Those organizations that set realistic expectations around this, along with achievable goals for improving data accessibility and literacy across all levels of the organization, will be better placed for success.
Trend #3: Data ethics will move up the business agenda
Any organization using data and automated decision making needs to think seriously about the potential for unintended consequences and disadvantaging, discriminating against, or harming individuals or certain groups.
Unfortunately, a startling number of businesses have yet to make data ethics a priority. Even in those companies that use advanced AI-powered data analytics, only one-fifth (20 percent) actively monitor their models in production for fairness and ethics.
Clearly, it’s an issue that needs to be tackled. Every day, questions need to be answered such as:
- At what point is data collection and monitoring considered an invasion of privacy?
- Has the intended use of this data been made clear?
- How anonymous does anonymized data need to be, and can you prevent it from being re-identified?
- When you get to a point where machines are training data sets, how do you prevent algorithmic bias?
With all this in mind, data ethics is likely to follow a similar course to the GDPR leading up to its implementation in 2018. In 2022, data ethics will be discussed more widely among the data community and will move up the business agenda, but it won’t break out as a serious issue within the business community until 2023 or beyond.
Pioneering businesses can, however, tackle this earlier and get a head start. Formalizing an ethics framework can be a helpful way of providing a model for how to behave ethically, offering a principles-based approach to doing business. It can lay the groundwork for underlining how data is used to inform decisions and ensure that data ethics practices are present in data touchpoints across the business. More importantly, it can become a guide to handling those difficult grey-area situations where “doing the right thing” is difficult to assess or interpret.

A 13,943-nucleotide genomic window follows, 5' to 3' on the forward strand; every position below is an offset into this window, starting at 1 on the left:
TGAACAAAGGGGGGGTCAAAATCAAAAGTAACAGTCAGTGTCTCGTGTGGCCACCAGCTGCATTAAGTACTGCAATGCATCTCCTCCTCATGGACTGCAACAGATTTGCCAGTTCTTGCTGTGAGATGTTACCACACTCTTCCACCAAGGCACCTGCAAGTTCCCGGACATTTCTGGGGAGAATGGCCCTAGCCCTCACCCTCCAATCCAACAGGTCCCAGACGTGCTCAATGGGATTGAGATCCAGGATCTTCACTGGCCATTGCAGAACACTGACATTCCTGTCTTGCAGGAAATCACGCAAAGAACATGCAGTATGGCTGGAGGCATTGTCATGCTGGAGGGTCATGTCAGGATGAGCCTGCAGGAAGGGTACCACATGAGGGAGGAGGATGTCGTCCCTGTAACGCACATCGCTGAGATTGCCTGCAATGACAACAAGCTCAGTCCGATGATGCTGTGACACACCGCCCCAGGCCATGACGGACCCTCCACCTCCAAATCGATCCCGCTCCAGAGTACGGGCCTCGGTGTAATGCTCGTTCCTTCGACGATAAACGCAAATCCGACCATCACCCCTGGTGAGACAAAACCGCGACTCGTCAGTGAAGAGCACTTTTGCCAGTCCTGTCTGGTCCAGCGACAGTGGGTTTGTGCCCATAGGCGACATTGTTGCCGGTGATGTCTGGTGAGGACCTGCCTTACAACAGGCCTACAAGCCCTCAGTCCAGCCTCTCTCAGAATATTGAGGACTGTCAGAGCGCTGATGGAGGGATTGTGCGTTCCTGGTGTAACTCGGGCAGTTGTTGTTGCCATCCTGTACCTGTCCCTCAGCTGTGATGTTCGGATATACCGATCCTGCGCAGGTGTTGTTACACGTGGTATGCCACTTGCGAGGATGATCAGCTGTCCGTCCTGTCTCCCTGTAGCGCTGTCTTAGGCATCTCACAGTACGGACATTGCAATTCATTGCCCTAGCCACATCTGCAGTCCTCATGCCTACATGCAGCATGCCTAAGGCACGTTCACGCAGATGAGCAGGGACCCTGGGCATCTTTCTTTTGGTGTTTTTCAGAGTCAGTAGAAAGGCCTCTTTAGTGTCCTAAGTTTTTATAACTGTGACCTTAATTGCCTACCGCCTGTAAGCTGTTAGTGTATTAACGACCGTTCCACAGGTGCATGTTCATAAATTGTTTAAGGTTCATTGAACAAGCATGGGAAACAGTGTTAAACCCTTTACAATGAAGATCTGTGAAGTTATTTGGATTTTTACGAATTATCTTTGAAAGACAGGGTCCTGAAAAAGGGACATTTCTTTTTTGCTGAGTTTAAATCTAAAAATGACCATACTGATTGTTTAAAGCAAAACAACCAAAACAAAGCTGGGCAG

Let’s ring in the New Year and get to work putting data in the spotlight for continued business success.
Peter Jackson is the chief data and analytics officer of Exasol. He is a data evangelist and co-author of two best selling data books: "The Chief Data Officer’s Playbook" and "Data Driven Business Transformation." Prior to joining Exasol, Peter was director of group data sciences at Legal and General, where he was responsible for the group’s data strategy and for driving innovation and digital transformation globally. During this time, Peter also served as the chief data officer for the L&G Investment Management business, an Exasol customer. Additionally, Peter held the first chief data pfficer role at Southern Water, leading the utilities giant’s data transformation and helping it become a data-driven organization.